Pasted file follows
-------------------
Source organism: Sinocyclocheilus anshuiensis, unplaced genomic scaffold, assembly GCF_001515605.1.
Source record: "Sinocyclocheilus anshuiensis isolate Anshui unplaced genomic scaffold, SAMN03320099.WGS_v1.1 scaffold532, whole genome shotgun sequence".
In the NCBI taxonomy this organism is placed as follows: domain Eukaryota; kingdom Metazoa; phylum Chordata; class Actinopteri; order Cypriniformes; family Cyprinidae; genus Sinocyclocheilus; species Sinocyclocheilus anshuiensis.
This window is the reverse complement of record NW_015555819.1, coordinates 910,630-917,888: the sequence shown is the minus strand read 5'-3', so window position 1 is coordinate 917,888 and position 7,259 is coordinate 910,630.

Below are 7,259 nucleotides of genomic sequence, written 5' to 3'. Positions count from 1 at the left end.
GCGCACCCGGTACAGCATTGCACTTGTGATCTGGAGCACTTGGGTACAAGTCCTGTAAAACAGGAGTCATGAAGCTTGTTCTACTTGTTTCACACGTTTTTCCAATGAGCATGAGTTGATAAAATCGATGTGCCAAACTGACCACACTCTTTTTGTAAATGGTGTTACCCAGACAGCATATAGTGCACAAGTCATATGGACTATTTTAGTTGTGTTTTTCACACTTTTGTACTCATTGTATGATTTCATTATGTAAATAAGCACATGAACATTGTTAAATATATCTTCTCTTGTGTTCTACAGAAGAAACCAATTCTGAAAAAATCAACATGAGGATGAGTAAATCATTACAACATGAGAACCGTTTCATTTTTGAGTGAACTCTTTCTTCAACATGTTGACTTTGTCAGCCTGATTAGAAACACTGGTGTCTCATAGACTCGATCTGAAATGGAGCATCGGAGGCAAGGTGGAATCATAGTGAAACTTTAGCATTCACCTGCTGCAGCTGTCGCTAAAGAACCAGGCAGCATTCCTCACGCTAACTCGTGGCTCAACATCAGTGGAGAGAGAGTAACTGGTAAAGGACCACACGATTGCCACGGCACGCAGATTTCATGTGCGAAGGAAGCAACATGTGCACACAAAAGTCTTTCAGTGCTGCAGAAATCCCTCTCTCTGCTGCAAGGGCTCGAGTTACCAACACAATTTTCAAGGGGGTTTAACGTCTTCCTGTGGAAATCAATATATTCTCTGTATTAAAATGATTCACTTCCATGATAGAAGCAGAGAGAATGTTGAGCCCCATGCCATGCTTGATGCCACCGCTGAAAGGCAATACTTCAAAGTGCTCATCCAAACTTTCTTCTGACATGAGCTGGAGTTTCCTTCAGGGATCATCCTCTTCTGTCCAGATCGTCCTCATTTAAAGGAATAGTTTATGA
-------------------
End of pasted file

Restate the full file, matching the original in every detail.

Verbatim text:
Source organism: Sinocyclocheilus anshuiensis, unplaced genomic scaffold, assembly GCF_001515605.1.
Source record: "Sinocyclocheilus anshuiensis isolate Anshui unplaced genomic scaffold, SAMN03320099.WGS_v1.1 scaffold532, whole genome shotgun sequence".
In the NCBI taxonomy this organism is placed as follows: domain Eukaryota; kingdom Metazoa; phylum Chordata; class Actinopteri; order Cypriniformes; family Cyprinidae; genus Sinocyclocheilus; species Sinocyclocheilus anshuiensis.
This window is the reverse complement of record NW_015555819.1, coordinates 910,630-917,888: the sequence shown is the minus strand read 5'-3', so window position 1 is coordinate 917,888 and position 7,259 is coordinate 910,630.

Below are 7,259 nucleotides of genomic sequence, written 5' to 3'. Positions count from 1 at the left end.
GCGCACCCGGTACAGCATTGCACTTGTGATCTGGAGCACTTGGGTACAAGTCCTGTAAAACAGGAGTCATGAAGCTTGTTCTACTTGTTTCACACGTTTTTCCAATGAGCATGAGTTGATAAAATCGATGTGCCAAACTGACCACACTCTTTTTGTAAATGGTGTTACCCAGACAGCATATAGTGCACAAGTCATATGGACTATTTTAGTTGTGTTTTTCACACTTTTGTACTCATTGTATGATTTCATTATGTAAATAAGCACATGAACATTGTTAAATATATCTTCTCTTGTGTTCTACAGAAGAAACCAATTCTGAAAAAATCAACATGAGGATGAGTAAATCATTACAACATGAGAACCGTTTCATTTTTGAGTGAACTCTTTCTTCAACATGTTGACTTTGTCAGCCTGATTAGAAACACTGGTGTCTCATAGACTCGATCTGAAATGGAGCATCGGAGGCAAGGTGGAATCATAGTGAAACTTTAGCATTCACCTGCTGCAGCTGTCGCTAAAGAACCAGGCAGCATTCCTCACGCTAACTCGTGGCTCAACATCAGTGGAGAGAGAGTAACTGGTAAAGGACCACACGATTGCCACGGCACGCAGATTTCATGTGCGAAGGAAGCAACATGTGCACACAAAAGTCTTTCAGTGCTGCAGAAATCCCTCTCTCTGCTGCAAGGGCTCGAGTTACCAACACAATTTTCAAGGGGGTTTAACGTCTTCCTGTGGAAATCAATATATTCTCTGTATTAAAATGATTCACTTCCATGATAGAAGCAGAGAGAATGTTGAGCCCCATGCCATGCTTGATGCCACCGCTGAAAGGCAATACTTCAAAGTGCTCATCCAAACTTTCTTCTGACATGAGCTGGAGTTTCCTTCAGGGATCATCCTCTTCTGTCCAGATCGTCCTCATTTAAAGGAATAGTTTATGA